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  • Author or Editor: K. E. Cushman x
  • HortScience x
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Chlorosis and necrotic spotting develop on expanding leaves of particular cultivars of potato (Solanum tuberosum L.) when grown under constant light and temperature conditions. Plantlets of a constant-light sensitive cultivar, Kennebec, were planted into peat:vermiculite and established at 18C for 10 d under a 12 h light: 12 h dark photoperiod. Plants were then exposed to constant light and sprayed with 1 ml of either 0.5 mM silver thiosulfate (STS), an ethylene-action inhibitor, or water (as a control) every 2 days. Specific `target' leaflets, 5-10 mm in length at the beginning of the constant-light period, were harvested on days 5-9 of constant light, during injury development, and placed in bags made of Teflon film for IO-15 minutes to collect ethylene. Ethylene release and necrotic spotting increased as days of constant light increased for both water and STS-treated leaves, though STS-treated leaves produced slightly less ethylene and significantly less necrotic spotting than water-treated leaves. Ethylene release was correlated with extent of necrotic spotting. STS-treated plants exhibited greater dry weight and leaf area then water-treated plants. The results indicate that ethylene is not only produced by injured leaf tissue but, in addition, that ethylene may have a role in the development of constant-light injury symptoms.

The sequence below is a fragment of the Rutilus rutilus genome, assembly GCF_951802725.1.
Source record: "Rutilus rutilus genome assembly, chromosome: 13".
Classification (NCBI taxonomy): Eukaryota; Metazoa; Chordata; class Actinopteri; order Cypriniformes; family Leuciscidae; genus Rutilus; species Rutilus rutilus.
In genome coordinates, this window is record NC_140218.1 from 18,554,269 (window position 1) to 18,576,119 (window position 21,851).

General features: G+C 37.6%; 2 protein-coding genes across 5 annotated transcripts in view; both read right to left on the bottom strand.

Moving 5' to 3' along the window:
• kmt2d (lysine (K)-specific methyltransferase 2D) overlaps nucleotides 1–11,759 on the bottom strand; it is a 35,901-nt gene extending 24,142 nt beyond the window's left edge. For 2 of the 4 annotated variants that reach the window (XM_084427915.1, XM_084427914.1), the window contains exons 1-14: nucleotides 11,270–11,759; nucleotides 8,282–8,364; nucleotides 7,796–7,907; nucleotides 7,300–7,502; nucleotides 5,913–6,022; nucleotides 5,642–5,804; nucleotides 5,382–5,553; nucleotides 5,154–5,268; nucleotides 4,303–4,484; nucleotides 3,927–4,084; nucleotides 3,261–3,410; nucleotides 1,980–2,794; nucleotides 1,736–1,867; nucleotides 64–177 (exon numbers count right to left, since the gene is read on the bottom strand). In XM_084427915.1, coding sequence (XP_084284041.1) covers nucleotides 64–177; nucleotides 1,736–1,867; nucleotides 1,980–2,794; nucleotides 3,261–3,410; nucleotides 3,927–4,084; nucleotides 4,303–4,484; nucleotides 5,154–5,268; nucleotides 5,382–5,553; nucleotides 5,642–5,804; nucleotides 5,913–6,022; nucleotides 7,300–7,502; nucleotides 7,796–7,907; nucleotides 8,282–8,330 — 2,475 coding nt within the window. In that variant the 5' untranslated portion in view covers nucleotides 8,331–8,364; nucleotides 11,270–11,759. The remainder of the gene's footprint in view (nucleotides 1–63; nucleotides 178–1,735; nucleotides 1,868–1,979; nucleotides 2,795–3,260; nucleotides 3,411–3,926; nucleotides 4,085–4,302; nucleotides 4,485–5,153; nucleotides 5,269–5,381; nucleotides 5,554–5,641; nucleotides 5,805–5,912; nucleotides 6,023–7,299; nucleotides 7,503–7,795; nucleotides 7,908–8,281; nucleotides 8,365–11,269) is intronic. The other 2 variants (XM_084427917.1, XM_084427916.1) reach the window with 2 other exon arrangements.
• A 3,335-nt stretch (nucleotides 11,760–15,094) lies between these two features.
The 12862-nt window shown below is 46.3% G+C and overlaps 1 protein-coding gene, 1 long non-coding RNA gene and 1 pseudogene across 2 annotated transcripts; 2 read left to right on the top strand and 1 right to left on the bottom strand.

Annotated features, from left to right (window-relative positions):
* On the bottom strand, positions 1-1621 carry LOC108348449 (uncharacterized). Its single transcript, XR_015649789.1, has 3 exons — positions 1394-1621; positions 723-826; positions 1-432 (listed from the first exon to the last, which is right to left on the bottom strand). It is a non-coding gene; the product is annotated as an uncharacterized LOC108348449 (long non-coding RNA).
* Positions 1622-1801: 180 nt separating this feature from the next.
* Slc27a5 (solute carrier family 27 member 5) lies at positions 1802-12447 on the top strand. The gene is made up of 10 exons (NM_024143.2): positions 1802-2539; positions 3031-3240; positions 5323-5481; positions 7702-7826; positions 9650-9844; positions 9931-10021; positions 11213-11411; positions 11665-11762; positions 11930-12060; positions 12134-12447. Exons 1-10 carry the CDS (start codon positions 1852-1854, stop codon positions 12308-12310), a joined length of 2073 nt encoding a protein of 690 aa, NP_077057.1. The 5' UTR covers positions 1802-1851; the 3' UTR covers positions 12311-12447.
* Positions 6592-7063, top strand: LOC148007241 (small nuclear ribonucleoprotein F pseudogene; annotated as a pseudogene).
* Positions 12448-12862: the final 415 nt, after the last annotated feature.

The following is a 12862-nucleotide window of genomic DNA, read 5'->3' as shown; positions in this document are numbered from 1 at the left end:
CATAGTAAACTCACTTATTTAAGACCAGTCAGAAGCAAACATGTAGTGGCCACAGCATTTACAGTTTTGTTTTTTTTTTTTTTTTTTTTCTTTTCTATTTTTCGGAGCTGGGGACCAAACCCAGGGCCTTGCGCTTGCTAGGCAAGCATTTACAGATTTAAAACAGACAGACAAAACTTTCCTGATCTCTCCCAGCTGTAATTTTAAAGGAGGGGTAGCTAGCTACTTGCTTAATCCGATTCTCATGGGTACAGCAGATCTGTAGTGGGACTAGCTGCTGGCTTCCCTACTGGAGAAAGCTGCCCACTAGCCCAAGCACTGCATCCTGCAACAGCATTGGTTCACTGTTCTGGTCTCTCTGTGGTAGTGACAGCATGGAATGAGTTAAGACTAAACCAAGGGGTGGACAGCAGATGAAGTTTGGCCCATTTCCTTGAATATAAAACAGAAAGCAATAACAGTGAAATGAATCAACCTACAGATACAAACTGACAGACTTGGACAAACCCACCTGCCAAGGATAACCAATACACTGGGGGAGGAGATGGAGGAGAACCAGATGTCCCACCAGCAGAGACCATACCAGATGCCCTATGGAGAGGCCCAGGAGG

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Viola tricolor seed were exposed to aerated solutions of water or 300 or 400 mM NaCl for 0, 2, 4, 6, or 8 days. After priming treatments, seed were air dried, placed on moist filter paper in petri dishes, and set in dark growth chambers at 18 or 30°C for germination. priming for 6 days in water increased germination of `Crystal Bowl Yellow' seed from 80 to 88% when germinated at 30 °. Untreated seed germination was 92% at 18°. Priming for 6 days in 300 mM NaCl improved germination of `Majestic Giant Blue' seed from 57 to 76% when germinated at 30°. Untreated seed germination was 80% at 18°. These data indicate that seed priming could be used to improve summer germination of a cool season annual. Priming increased germination at the higher than optimum temperature (30°) to levels similar to that for the optimum temperature (18°). However, the best priming solution depended on the cultivar.

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